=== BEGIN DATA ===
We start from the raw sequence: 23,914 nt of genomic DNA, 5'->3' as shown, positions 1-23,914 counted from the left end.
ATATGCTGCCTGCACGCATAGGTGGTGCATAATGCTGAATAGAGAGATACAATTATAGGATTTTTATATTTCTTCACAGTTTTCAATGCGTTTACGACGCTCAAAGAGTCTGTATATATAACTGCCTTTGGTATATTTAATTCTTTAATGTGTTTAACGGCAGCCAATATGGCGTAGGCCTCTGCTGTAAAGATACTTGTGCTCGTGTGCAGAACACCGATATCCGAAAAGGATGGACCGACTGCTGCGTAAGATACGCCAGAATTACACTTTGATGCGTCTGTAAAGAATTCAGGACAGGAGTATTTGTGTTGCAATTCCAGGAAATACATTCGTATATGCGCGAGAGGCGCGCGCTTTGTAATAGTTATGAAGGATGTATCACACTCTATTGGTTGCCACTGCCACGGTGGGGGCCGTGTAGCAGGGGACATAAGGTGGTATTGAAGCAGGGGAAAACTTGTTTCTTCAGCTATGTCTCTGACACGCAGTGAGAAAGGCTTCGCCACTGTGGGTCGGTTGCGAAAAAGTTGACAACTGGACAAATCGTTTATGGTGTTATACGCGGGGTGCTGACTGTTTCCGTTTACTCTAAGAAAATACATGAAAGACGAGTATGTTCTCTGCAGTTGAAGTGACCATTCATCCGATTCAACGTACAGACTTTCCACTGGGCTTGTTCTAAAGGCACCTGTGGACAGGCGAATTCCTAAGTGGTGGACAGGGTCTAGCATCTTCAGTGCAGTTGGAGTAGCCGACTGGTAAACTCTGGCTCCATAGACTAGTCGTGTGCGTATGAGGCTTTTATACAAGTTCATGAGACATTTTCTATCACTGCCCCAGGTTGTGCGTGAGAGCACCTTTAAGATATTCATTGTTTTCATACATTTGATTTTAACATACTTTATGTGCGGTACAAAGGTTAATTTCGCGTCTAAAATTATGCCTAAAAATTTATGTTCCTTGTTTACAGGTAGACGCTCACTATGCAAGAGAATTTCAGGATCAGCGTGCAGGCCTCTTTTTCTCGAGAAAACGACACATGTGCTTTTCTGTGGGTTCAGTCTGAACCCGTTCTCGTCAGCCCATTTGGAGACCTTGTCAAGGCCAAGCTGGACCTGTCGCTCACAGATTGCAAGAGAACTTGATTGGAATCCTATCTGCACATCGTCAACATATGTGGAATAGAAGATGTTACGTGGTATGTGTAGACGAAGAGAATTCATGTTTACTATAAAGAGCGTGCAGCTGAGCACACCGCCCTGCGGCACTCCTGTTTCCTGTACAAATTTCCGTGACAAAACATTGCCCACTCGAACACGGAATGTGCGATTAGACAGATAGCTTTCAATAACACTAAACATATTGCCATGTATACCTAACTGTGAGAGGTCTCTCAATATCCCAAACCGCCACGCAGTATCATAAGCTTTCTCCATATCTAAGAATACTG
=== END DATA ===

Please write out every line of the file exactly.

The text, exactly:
We start from the raw sequence: 23,914 nt of genomic DNA, 5'->3' as shown, positions 1-23,914 counted from the left end.
ATATGCTGCCTGCACGCATAGGTGGTGCATAATGCTGAATAGAGAGATACAATTATAGGATTTTTATATTTCTTCACAGTTTTCAATGCGTTTACGACGCTCAAAGAGTCTGTATATATAACTGCCTTTGGTATATTTAATTCTTTAATGTGTTTAACGGCAGCCAATATGGCGTAGGCCTCTGCTGTAAAGATACTTGTGCTCGTGTGCAGAACACCGATATCCGAAAAGGATGGACCGACTGCTGCGTAAGATACGCCAGAATTACACTTTGATGCGTCTGTAAAGAATTCAGGACAGGAGTATTTGTGTTGCAATTCCAGGAAATACATTCGTATATGCGCGAGAGGCGCGCGCTTTGTAATAGTTATGAAGGATGTATCACACTCTATTGGTTGCCACTGCCACGGTGGGGGCCGTGTAGCAGGGGACATAAGGTGGTATTGAAGCAGGGGAAAACTTGTTTCTTCAGCTATGTCTCTGACACGCAGTGAGAAAGGCTTCGCCACTGTGGGTCGGTTGCGAAAAAGTTGACAACTGGACAAATCGTTTATGGTGTTATACGCGGGGTGCTGACTGTTTCCGTTTACTCTAAGAAAATACATGAAAGACGAGTATGTTCTCTGCAGTTGAAGTGACCATTCATCCGATTCAACGTACAGACTTTCCACTGGGCTTGTTCTAAAGGCACCTGTGGACAGGCGAATTCCTAAGTGGTGGACAGGGTCTAGCATCTTCAGTGCAGTTGGAGTAGCCGACTGGTAAACTCTGGCTCCATAGACTAGTCGTGTGCGTATGAGGCTTTTATACAAGTTCATGAGACATTTTCTATCACTGCCCCAGGTTGTGCGTGAGAGCACCTTTAAGATATTCATTGTTTTCATACATTTGATTTTAACATACTTTATGTGCGGTACAAAGGTTAATTTCGCGTCTAAAATTATGCCTAAAAATTTATGTTCCTTGTTTACAGGTAGACGCTCACTATGCAAGAGAATTTCAGGATCAGCGTGCAGGCCTCTTTTTCTCGAGAAAACGACACATGTGCTTTTCTGTGGGTTCAGTCTGAACCCGTTCTCGTCAGCCCATTTGGAGACCTTGTCAAGGCCAAGCTGGACCTGTCGCTCACAGATTGCAAGAGAACTTGATTGGAATCCTATCTGCACATCGTCAACATATGTGGAATAGAAGATGTTACGTGGTATGTGTAGACGAAGAGAATTCATGTTTACTATAAAGAGCGTGCAGCTGAGCACACCGCCCTGCGGCACTCCTGTTTCCTGTACAAATTTCCGTGACAAAACATTGCCCACTCGAACACGGAATGTGCGATTAGACAGATAGCTTTCAATAACACTAAACATATTGCCATGTATACCTAACTGTGAGAGGTCTCTCAATATCCCAAACCGCCACGCAGTATCATAAGCTTTCTCCATATCTAAGAATACTG